Ecclesiastes 4.1, 2, 3. Eccles. 5.8.

Come see, and Read, and ponder well, behold,
Ile shew you Dross, that's mixt with pure Gold;
See that with care, this Gold, from dross, you sever,
Do, as I say, and you (may) live for ever.
London Printed, and Sold by the Booksellers of London and Westminster, 1700.

TO THE READER.
Courteous Reader,
I Have here undertaken the doing of that, which was the Duty of some one, or other, that is much more Eminent, and better Learned, than I am: For mean was my Education, and Scholar I am none, farther than the English Tongue, and that I understand but Imperfectly. And therefore, through weakness I may err, in many of my Expressions, but (however) I hope the most Learned, and the most Ingenious, will have so much respect for me, as to deal with me, in the Examination of my following Discourses, as the upright Judge doth, in the Examination of Witnesses, who regardeth (more) the Truth of their Evidences, than the manner of their Dialect, when spoken but with a homebred Tongue: For Truth, is Truth still, as well that which is spoken in a plain Dialect, and homely Speech, as that which is spoken in the most highest Rhetorick, (or) most sweetest Eloquence. It is only Plain Truth, and Naked Truth, that I now intend to speak; and only View document image such Truth, as hath in it, true Honesty, true Christianity, and true Loyalty.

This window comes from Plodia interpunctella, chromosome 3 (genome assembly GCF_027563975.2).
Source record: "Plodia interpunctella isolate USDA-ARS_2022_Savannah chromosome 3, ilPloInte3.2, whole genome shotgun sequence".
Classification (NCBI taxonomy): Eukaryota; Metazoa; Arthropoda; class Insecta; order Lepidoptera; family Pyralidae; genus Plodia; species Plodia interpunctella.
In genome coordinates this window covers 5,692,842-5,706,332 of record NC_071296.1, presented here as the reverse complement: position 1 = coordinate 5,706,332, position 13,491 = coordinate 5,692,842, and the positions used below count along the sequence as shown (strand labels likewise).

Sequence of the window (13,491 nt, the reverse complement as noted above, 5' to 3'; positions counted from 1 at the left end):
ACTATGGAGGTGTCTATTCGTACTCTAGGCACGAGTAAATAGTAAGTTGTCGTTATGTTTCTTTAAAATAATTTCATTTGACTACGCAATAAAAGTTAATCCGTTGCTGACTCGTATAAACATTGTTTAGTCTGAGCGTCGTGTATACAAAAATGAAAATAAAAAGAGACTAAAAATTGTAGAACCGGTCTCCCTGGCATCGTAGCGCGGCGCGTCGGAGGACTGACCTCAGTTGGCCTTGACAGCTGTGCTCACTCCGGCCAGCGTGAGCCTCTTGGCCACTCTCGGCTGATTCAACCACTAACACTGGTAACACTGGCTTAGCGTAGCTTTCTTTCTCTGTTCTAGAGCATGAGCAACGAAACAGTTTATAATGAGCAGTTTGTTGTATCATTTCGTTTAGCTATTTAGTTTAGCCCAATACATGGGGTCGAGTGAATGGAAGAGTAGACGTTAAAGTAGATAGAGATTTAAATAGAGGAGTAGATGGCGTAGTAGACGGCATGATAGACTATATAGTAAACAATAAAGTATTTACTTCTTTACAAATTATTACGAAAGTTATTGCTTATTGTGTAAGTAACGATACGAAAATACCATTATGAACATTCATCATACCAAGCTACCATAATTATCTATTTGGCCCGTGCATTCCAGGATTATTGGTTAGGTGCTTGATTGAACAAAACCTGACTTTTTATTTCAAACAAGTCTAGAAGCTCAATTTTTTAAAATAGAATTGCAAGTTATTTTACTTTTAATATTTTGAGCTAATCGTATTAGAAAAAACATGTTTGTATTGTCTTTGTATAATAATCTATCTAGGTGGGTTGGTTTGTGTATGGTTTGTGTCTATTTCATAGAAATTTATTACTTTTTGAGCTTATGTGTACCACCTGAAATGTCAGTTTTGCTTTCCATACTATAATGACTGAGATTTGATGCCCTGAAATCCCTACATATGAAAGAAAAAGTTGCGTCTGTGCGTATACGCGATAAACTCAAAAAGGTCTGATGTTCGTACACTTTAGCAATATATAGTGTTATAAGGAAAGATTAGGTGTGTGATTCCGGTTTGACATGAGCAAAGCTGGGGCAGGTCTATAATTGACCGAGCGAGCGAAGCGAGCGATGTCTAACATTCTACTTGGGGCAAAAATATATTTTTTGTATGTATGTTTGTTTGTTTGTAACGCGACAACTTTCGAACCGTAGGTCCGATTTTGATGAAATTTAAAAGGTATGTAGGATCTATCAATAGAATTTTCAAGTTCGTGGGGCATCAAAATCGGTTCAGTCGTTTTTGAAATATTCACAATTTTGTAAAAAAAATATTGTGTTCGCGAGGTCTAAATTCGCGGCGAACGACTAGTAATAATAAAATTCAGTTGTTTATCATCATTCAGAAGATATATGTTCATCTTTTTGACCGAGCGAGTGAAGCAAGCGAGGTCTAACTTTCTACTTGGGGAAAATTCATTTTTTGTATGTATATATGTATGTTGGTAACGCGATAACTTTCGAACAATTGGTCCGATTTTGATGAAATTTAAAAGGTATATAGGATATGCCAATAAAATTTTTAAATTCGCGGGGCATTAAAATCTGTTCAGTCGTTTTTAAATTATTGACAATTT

Thus refering to your Judgments, and Censures, these, and all other of these, my following Discourses or Sayings, with all humble Submission, and true Devotion, subscribe my self, as really I am, obedient to my Superiours, truly Loyal to my King, and a Wellwisher to my Country, whilst I am Yours
Richard Newnam.

THE Epistle DEDICATORY.

To His Most Gratious Majesty, William the Third, King of England, Scotland, France, and Ireland, Defender of the Faith; And also, to the most Honourable Parliament these I most humbly dedicate.